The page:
Studio 7 exposed


The Voice of America’s Studio 7 for Zimbabwe was started to replace the Zimbabwe Broadcasting Corporation that is why it broadcast in all of the country’s three major languages – English, Shona and Ndebele.

But, an evaluation done by President George Bush’s administration under its Expect More Programme showed that this was a very expensive experiment with the government spending US$5.22 to reach a single Zimbabwean.

The Insider obtained this information when it sought to find out whether Washington had changed its policy on the Voice of America to allow its citizens to hear its broadcasts.

Voice of America is not allowed under the Smith-Mundt Act of 1948 to broadcast to its citizens in the United States because this is classified as propaganda.

In May last year Mac Thornberry and Adam Smith introduced a bill to amend the Act to “authorise the domestic dissemination of information and material about the United States intended primarily for foreign audiences, and for other purposes”.

This would allow VOA to broadcast to its citizens within the country. The Insider understands that this might be effected next month.

It was during this research that The Insider established, with the help of colleagues in the United States, that Studio 7, which celebrates in 10th anniversary this year, was actually started to replace the ZBC.

The station was started shortly after the passing of the Zimbabwe Democracy and Economic Recovery Act whose aim was to “support the people of Zimbabwe in their struggle to effect peaceful, democratic change, achieve broad-based and equitable economic growth, and restore the rule of law”.

Gwen Dillard, chief of the Voice of America’s Africa Division, told the Washington File in June 2003, only months after the launch of Studio 7 that the Zimbabwe programme was “the only truly surrogate service we have on the continent (Africa).”

Her boss, David Jackson, who was the director of VOA added: “Surrogate services act as a replacement in countries that do not have a free and reliable local news media.”

“It’s not easy or safe to be a journalist in Zimbabwe these days. As Zimbabwe’s government continues its repressive measures, the people have an even greater need for information. Now Zimbabweans who speak Shona or Ndebele have a new source of straight and uncensored information from the Voice of America.”

Zimbabwe’s Information Minister at the time, Jonathan Moyo, who was educated in the United States complained about Studio 7 and how it was using local journalists, including from the State media as stringers but this was scoffed at as Moyo’s propaganda.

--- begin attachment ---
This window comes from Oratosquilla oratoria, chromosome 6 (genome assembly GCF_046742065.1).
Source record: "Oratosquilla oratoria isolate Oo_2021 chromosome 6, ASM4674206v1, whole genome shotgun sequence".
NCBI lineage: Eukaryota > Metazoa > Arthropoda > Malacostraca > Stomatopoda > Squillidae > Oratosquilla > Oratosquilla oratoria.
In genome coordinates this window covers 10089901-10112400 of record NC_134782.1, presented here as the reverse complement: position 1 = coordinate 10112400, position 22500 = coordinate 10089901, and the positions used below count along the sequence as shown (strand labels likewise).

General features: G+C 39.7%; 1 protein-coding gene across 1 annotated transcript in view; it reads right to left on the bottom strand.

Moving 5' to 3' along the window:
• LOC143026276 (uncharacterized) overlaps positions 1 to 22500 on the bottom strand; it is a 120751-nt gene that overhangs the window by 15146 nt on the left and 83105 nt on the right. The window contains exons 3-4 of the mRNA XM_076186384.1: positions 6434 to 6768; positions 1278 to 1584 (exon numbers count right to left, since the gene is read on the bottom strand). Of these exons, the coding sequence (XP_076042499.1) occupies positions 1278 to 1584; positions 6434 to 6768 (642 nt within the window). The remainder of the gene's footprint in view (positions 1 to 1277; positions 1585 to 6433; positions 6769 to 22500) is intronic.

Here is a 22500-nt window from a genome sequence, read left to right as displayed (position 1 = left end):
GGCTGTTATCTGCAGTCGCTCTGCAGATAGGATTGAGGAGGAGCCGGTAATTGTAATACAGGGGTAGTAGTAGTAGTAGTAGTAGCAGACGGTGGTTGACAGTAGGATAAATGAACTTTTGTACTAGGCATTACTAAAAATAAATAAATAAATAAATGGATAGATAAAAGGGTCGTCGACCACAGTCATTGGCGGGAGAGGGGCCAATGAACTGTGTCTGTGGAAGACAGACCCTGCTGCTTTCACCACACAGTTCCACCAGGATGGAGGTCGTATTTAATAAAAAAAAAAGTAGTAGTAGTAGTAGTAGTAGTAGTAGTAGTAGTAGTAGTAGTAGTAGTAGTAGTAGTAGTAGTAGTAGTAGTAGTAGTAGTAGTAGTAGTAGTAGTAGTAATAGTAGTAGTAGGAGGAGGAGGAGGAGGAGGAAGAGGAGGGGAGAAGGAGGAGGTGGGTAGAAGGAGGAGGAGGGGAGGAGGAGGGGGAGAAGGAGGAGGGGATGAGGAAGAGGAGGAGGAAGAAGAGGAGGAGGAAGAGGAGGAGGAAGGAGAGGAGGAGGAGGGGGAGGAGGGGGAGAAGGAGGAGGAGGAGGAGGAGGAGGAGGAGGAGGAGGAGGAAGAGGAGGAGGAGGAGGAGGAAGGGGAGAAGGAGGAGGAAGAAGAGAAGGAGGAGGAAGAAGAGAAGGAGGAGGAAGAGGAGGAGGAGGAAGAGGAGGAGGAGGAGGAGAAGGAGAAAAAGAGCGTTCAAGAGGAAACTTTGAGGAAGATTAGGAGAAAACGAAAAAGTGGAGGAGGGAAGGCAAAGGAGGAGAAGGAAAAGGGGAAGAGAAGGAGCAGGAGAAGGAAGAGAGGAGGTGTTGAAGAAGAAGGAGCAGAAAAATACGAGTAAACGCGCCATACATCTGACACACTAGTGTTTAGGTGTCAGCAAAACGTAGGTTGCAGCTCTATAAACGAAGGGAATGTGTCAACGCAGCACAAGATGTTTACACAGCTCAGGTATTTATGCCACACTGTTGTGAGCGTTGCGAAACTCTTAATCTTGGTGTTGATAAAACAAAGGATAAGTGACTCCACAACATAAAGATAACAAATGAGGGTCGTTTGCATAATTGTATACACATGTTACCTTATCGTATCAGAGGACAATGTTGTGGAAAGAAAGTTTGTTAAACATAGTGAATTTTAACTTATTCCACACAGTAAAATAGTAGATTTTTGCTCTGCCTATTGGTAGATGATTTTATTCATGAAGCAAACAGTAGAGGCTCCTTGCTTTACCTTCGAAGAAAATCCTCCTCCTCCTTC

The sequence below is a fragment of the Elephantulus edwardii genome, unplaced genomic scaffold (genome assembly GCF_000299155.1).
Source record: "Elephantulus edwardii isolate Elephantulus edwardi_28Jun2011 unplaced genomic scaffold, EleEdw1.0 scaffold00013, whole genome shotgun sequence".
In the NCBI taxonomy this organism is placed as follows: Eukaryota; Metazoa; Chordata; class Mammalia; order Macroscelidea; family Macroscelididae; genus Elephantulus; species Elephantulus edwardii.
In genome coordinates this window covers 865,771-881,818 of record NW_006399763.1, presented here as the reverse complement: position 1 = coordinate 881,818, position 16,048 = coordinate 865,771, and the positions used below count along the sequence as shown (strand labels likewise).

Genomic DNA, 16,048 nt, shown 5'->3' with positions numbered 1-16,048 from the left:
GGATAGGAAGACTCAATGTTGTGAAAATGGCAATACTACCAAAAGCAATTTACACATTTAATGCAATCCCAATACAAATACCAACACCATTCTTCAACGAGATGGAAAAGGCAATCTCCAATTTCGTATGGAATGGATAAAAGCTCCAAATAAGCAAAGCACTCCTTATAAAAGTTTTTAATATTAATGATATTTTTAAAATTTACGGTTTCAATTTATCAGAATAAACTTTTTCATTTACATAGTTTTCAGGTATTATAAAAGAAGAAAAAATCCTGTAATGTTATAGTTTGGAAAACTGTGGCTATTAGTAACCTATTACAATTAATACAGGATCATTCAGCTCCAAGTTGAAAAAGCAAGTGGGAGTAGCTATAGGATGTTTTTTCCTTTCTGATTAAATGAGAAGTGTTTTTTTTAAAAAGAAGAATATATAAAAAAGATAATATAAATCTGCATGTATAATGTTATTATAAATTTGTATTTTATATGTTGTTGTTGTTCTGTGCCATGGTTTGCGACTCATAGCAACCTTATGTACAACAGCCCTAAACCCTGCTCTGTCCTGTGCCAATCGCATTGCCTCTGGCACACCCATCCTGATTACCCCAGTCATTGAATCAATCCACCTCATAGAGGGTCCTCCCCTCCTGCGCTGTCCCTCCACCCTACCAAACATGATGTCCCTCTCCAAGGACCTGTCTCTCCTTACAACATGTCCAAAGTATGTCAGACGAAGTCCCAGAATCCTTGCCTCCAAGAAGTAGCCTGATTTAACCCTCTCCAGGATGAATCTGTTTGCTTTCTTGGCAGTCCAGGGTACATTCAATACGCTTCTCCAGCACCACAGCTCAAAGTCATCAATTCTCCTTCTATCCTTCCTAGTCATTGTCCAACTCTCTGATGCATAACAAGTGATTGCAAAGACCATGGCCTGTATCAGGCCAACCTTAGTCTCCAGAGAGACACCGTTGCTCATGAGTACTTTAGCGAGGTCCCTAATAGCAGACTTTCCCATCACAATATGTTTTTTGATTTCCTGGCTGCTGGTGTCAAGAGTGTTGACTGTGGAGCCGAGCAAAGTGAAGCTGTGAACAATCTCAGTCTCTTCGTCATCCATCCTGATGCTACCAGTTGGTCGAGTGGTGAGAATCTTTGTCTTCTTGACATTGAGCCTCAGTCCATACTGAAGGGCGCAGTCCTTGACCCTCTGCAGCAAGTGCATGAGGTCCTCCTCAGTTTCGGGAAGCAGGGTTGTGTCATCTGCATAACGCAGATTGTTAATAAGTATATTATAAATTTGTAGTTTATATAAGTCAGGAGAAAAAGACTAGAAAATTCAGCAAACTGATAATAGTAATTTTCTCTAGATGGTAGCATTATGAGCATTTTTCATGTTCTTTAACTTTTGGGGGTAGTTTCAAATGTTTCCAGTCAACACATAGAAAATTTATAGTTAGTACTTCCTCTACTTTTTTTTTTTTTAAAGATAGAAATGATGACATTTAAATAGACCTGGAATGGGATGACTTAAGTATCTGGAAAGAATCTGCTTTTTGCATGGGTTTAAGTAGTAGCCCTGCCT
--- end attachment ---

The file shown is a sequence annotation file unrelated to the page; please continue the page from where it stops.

The Insider last year revealed that a dozen Zimbabwean journalists, some of them former ZBC employees, had been working for VOA, some since 2004, and had been paid a total of US$2.1 million.

The Insider has now obtained a document in which the United States government assessed the impact of Voice of America, including Studio 7, in Africa.

The assessment was done in 2007 under President Bush’s Expect More programme, a programme that was aimed at informing United States citizens how the federal government was doing, and what it was doing to perform better.

According to the report, VOA spent US$5.22 in 2004 to reach each Zimbabwean who listened to it- coast per audience member.

Although it started broadcasting in 2003, there was no cost for 2003.

The situation improved a little in 2005 to US$4.93 and dropped to only 69 cents in 2006.

VOA intended to reduce this further to 65 cents in 2007 but the cost shot up to US$2.00.

Although the aim of Studio 7 was to replace the ZBC, audience awareness never exceeded 25 percent.

It was 20 percent in 2004, the same in 2005, rose to 24 percent in 2006 when the cost came down but fell to 23 percent in 2007.

A cost comparison showed that in 2003, it cost VOA only 27 cents to reach its Swahili audience and this was cut down to 11 cents in 2006.

It cost VOA even less to reach its Hausa (Nigeria) audience- only 6 cents.


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Charles Rukuni
The Insider is a political and business bulletin about Zimbabwe, edited by Charles Rukuni. Founded in 1990, it was a printed 12-page subscription only newsletter until 2003 when Zimbabwe's hyper-inflation made it impossible to continue printing.


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